• Milutin Milošević, DPNSEE
  • Nebojša Đurasović, Prevent, Serbia
  • Vlatko Dekov, HOPS, North Macedonia
  • Tomaž Koren, konoplja.org, Slovenia

Programme of the event is as follows

 

‘Cannabis’ and cannabinoids terminology issues

Our friend, independent researcher Kenzi Riboulet-Zemouli, published article addressing conceptual issues with the terminology of Cannabis and cannabinoids on the last days of 2020.

The article presents results of the research undertaken in parallel to the three-year assessment of Cannabis derivatives by the World Health Organisation. The scope is limited to Cannabis products intended for human incorporation (internal and topical consumption). Primarily embedded in pharmacognosy, the study incorporates a wide range of scholarly and grey literature, folk knowledge, archives, pharmacopœias, international law, field pharmacy, clinical and herbal medicine data, under a philosophical scrutiny. Generic and Cannabis-specific nomenclatural frames are compared to determine the extent to which they coincide or conflict.

Article ‘Cannabis’ ontologies I: Conceptual issues with Cannabis and cannabinoids terminology is available following this link>>>.

Kenzi announced that the part II of the study (‘Cannabis’ ontologies II) will follow this year with a series of more practical, concrete outputs and a proposed evidence-based nomenclature of Cannabis sativa products and cannabinoid compounds.

 

Cannabidiol (CBD) is not ‘narcotic drug’ under European law

From the EMCDDA website

In November 2020, the European Court of Justice published a judgement stating that cannabidiol extracted from the cannabis plant should not be considered a drug under the 1961 United Nations Single Convention on Narcotic Drugs.

The 1961 UN Convention is the basis for national drug control laws controlling cannabis. It states that unauthorised sale of ‘cannabis flowers’ and ‘extracts and tinctures of cannabis’ should be subject to criminal penalties, and this was subsequently reflected in the EU Council Framework Decision 2004/757 on drug trafficking penalties. These flowers and extracts contain several different cannabinoids, whose concentrations can vary greatly by plant variety and by growing technique. The two most extensively studied cannabinoids are tetrahydrocannabinol (THC) and cannabidiol (CBD). While THC is known to be the main psychoactive component of cannabis, the recent review by the World Health Organization’s Expert Committee on Drug Dependence found that CBD ‘has no potential for abuse and no potential to produce dependence’.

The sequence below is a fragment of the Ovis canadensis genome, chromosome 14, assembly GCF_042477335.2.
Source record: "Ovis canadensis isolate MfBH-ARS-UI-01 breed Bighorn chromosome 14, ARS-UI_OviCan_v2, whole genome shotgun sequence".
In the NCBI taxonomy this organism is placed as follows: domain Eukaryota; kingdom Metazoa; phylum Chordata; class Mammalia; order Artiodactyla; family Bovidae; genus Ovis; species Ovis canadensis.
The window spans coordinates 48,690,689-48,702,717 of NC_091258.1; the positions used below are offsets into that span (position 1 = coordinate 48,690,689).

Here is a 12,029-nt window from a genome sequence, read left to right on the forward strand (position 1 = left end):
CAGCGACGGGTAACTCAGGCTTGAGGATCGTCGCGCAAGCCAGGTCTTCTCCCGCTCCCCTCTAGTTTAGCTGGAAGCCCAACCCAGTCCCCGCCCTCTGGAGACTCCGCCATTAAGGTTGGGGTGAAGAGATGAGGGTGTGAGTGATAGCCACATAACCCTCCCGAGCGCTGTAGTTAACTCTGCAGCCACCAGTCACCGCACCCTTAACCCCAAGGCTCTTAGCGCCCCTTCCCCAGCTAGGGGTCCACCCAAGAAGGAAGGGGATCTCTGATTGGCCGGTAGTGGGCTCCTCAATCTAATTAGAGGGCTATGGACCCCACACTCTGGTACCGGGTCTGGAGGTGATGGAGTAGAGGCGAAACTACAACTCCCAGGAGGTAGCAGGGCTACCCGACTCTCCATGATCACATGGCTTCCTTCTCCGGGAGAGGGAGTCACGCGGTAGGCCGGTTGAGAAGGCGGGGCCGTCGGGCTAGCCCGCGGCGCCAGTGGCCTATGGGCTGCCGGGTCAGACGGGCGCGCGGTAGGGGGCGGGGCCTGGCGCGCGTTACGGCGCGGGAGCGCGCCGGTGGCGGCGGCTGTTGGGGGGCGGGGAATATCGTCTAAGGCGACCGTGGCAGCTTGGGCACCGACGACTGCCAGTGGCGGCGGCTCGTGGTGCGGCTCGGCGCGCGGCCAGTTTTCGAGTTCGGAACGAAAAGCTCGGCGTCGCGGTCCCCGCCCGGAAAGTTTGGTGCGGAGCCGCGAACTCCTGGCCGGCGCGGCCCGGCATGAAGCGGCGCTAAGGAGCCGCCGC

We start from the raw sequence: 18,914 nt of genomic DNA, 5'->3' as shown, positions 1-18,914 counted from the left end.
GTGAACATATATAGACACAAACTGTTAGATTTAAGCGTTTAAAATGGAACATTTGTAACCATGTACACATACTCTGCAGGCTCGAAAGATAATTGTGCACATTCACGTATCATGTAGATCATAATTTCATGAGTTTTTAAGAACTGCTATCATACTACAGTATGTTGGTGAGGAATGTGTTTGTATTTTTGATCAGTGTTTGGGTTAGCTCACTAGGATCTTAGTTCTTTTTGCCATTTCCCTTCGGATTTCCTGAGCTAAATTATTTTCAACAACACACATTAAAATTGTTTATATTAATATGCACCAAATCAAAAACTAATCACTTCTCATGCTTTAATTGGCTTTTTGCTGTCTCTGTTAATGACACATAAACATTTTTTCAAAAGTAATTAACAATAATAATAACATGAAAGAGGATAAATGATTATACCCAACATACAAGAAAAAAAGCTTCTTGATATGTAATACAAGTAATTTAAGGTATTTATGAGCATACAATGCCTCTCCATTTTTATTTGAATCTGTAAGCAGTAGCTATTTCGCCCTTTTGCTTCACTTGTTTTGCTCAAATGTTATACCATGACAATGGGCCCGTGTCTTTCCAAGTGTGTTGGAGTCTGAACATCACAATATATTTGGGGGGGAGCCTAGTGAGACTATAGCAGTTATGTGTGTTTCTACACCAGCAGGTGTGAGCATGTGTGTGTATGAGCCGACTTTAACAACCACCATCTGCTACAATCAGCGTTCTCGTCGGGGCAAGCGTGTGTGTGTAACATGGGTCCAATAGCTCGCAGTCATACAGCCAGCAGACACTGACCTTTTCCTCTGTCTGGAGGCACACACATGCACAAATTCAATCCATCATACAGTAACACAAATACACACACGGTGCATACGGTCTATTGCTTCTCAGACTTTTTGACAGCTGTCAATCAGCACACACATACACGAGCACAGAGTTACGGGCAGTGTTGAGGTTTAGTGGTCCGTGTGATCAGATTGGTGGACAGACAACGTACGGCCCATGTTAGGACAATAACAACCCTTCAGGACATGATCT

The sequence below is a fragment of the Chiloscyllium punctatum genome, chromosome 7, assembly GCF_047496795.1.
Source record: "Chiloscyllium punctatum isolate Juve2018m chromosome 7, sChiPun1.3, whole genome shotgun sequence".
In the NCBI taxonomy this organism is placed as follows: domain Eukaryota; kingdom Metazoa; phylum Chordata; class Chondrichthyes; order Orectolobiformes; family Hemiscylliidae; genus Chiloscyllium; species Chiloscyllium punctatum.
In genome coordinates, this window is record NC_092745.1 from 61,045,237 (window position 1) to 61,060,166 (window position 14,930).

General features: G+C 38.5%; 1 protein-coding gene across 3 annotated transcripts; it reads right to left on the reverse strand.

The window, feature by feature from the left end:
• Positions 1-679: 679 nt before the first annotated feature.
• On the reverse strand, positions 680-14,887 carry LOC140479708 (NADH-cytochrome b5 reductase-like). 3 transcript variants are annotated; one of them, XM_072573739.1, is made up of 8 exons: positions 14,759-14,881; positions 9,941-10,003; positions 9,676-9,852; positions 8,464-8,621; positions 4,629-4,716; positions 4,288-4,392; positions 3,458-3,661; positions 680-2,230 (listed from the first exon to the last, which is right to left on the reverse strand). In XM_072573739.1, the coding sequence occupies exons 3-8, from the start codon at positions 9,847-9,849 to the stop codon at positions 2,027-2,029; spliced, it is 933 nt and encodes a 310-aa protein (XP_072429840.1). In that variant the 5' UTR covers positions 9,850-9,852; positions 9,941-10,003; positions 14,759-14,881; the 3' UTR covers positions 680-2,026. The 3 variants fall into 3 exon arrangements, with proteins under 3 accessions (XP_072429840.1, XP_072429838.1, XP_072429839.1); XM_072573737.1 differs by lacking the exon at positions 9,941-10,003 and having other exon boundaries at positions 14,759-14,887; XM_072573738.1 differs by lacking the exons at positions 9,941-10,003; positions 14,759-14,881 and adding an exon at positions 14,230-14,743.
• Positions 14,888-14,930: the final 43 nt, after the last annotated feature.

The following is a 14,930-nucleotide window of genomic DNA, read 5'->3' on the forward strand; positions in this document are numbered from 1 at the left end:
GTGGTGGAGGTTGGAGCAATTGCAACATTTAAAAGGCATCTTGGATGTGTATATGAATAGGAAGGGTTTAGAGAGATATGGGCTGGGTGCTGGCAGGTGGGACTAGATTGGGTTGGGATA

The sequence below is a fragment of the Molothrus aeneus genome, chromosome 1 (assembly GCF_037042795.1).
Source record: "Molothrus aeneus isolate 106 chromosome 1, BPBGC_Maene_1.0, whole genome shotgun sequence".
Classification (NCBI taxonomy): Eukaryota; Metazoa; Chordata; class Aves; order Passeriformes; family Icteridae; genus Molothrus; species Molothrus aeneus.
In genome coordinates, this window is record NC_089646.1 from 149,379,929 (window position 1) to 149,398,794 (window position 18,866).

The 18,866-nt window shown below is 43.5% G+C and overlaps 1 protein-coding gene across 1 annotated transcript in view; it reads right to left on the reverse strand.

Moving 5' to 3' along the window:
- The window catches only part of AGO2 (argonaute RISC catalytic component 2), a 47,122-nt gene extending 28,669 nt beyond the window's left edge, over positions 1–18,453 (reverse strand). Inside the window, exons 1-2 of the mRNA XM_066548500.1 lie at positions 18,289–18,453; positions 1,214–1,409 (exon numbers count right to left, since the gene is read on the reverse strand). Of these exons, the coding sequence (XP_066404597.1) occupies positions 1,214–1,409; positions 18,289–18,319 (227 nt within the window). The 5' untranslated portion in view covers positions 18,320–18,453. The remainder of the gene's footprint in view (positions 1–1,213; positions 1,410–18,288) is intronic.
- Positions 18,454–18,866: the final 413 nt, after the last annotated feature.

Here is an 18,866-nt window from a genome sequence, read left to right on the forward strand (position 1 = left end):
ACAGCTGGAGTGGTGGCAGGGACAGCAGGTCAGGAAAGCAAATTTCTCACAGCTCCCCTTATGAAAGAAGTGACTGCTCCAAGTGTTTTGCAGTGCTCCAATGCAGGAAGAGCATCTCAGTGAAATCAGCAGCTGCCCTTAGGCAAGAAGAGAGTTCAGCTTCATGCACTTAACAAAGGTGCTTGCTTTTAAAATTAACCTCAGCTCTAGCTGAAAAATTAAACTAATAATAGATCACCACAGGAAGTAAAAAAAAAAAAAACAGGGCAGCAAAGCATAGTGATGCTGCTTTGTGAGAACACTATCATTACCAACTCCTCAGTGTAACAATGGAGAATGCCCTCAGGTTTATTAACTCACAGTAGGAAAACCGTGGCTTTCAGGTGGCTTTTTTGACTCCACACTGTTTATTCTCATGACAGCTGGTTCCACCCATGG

The European Court ruling resulted from a case referred from the French courts. In 2017, a French court convicted the seller of e-cigarette cartridges containing CBD that had been legally extracted from the whole hemp plant in Czechia, because in France only fibre and seeds are legal hemp. This case was referred to the European Court of Justice (case C-663/18), and on 19 November 2020 the court published its judgement). The court stated that, while evidence of the risk to health from CBD was still limited but may justify precautionary restrictive measures, it was inconsistent to apply the marketing ban only to organic, and not synthetic, CBD. Examining the legality of these measures that restricted the free movement of goods within the EU, the court also stated that CBD extracted from cannabis was not a drug within the meaning of the 1961 Convention; and that the EU industrial hemp regulations were not applicable to the CBD extract, as it is not an agricultural product within those regulations’ definitions.

Following this decision, the European Commission has noted in a recent press briefing that cannabidiol should not be considered as a drug within the meaning of the United Nations Single Convention on Narcotic Drugs of 1961 and cannabidiol can be qualified as food, provided that the other conditions of the EU Food Safety Regulation are also met.

 

Cannabis rescheduled!

The UN Commission on Narcotic Drugs (CND) today decided to remove cannabis from Schedule IV of the 1961 drug Convention treaty recognizing the therapeutic value of this century-old medicinal plant and no longer considering it as “particularly liable to abuse and to produce ill effects.” The proposal came from the World Health Organisation (WHO) which convened an independent scientific assessment undertaken by some of our world’s leading experts in 2017-2018, where evidence and testimonials from all corners of the world were reviewed. In addition to the removal from Schedule IV, beyond our expectations, WHO proposed an ambitious plan to harmonize and embed flexibility into the treaty framework for the access and availability of cannabis medicines. WHO endeavoured to create space for governments to adjust their national policies to fit their needs.